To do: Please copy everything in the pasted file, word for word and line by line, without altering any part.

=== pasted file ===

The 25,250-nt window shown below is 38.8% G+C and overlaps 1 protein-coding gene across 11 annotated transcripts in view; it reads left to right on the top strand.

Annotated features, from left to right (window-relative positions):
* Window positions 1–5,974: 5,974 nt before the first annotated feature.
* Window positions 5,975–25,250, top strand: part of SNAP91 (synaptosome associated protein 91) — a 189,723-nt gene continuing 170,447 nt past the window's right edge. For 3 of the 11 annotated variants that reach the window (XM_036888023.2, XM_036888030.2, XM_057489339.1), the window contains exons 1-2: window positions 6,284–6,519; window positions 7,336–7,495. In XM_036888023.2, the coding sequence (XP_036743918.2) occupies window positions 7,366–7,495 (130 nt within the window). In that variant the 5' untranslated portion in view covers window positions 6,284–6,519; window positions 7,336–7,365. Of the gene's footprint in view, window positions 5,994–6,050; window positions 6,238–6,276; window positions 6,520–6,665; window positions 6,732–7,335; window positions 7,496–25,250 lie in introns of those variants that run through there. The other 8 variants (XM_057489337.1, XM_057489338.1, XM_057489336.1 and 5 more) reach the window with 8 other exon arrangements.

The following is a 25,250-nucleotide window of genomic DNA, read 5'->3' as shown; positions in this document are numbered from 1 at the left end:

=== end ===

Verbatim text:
The 25,250-nt window shown below is 38.8% G+C and overlaps 1 protein-coding gene across 11 annotated transcripts in view; it reads left to right on the top strand.

Annotated features, from left to right (window-relative positions):
* Window positions 1–5,974: 5,974 nt before the first annotated feature.
* Window positions 5,975–25,250, top strand: part of SNAP91 (synaptosome associated protein 91) — a 189,723-nt gene continuing 170,447 nt past the window's right edge. For 3 of the 11 annotated variants that reach the window (XM_036888023.2, XM_036888030.2, XM_057489339.1), the window contains exons 1-2: window positions 6,284–6,519; window positions 7,336–7,495. In XM_036888023.2, the coding sequence (XP_036743918.2) occupies window positions 7,366–7,495 (130 nt within the window). In that variant the 5' untranslated portion in view covers window positions 6,284–6,519; window positions 7,336–7,365. Of the gene's footprint in view, window positions 5,994–6,050; window positions 6,238–6,276; window positions 6,520–6,665; window positions 6,732–7,335; window positions 7,496–25,250 lie in introns of those variants that run through there. The other 8 variants (XM_057489337.1, XM_057489338.1, XM_057489336.1 and 5 more) reach the window with 8 other exon arrangements.

The following is a 25,250-nucleotide window of genomic DNA, read 5'->3' as shown; positions in this document are numbered from 1 at the left end: